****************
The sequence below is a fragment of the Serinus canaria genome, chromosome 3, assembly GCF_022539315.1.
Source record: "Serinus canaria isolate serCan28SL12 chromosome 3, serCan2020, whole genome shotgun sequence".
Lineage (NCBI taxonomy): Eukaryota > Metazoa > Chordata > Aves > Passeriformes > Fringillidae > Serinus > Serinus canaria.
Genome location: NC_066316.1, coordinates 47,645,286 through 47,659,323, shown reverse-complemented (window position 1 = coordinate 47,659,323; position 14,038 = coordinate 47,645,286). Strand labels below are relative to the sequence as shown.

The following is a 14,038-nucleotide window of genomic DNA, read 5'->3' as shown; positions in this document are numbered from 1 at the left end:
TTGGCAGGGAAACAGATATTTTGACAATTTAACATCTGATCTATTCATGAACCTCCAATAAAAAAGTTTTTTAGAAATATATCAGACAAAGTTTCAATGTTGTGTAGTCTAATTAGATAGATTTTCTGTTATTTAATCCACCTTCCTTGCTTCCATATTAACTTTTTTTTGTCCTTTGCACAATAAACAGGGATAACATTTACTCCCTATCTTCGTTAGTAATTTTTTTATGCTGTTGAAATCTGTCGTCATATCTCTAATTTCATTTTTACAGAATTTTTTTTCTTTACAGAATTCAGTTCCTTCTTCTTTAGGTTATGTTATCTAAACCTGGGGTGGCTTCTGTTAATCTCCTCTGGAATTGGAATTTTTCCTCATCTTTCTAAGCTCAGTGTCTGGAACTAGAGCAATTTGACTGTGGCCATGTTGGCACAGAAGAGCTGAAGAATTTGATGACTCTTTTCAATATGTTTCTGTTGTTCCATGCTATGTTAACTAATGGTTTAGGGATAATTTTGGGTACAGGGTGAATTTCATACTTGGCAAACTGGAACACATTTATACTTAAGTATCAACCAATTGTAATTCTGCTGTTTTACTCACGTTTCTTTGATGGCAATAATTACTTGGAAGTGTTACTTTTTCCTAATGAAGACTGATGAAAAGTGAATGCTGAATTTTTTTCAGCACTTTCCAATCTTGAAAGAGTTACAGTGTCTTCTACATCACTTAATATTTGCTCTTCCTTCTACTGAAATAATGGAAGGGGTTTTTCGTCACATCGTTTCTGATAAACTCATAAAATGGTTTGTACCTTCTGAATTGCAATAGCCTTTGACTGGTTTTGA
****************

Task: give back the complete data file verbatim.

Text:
The sequence below is a fragment of the Serinus canaria genome, chromosome 3, assembly GCF_022539315.1.
Source record: "Serinus canaria isolate serCan28SL12 chromosome 3, serCan2020, whole genome shotgun sequence".
Lineage (NCBI taxonomy): Eukaryota > Metazoa > Chordata > Aves > Passeriformes > Fringillidae > Serinus > Serinus canaria.
Genome location: NC_066316.1, coordinates 47,645,286 through 47,659,323, shown reverse-complemented (window position 1 = coordinate 47,659,323; position 14,038 = coordinate 47,645,286). Strand labels below are relative to the sequence as shown.

The following is a 14,038-nucleotide window of genomic DNA, read 5'->3' as shown; positions in this document are numbered from 1 at the left end:
TTGGCAGGGAAACAGATATTTTGACAATTTAACATCTGATCTATTCATGAACCTCCAATAAAAAAGTTTTTTAGAAATATATCAGACAAAGTTTCAATGTTGTGTAGTCTAATTAGATAGATTTTCTGTTATTTAATCCACCTTCCTTGCTTCCATATTAACTTTTTTTTGTCCTTTGCACAATAAACAGGGATAACATTTACTCCCTATCTTCGTTAGTAATTTTTTTATGCTGTTGAAATCTGTCGTCATATCTCTAATTTCATTTTTACAGAATTTTTTTTCTTTACAGAATTCAGTTCCTTCTTCTTTAGGTTATGTTATCTAAACCTGGGGTGGCTTCTGTTAATCTCCTCTGGAATTGGAATTTTTCCTCATCTTTCTAAGCTCAGTGTCTGGAACTAGAGCAATTTGACTGTGGCCATGTTGGCACAGAAGAGCTGAAGAATTTGATGACTCTTTTCAATATGTTTCTGTTGTTCCATGCTATGTTAACTAATGGTTTAGGGATAATTTTGGGTACAGGGTGAATTTCATACTTGGCAAACTGGAACACATTTATACTTAAGTATCAACCAATTGTAATTCTGCTGTTTTACTCACGTTTCTTTGATGGCAATAATTACTTGGAAGTGTTACTTTTTCCTAATGAAGACTGATGAAAAGTGAATGCTGAATTTTTTTCAGCACTTTCCAATCTTGAAAGAGTTACAGTGTCTTCTACATCACTTAATATTTGCTCTTCCTTCTACTGAAATAATGGAAGGGGTTTTTCGTCACATCGTTTCTGATAAACTCATAAAATGGTTTGTACCTTCTGAATTGCAATAGCCTTTGACTGGTTTTGA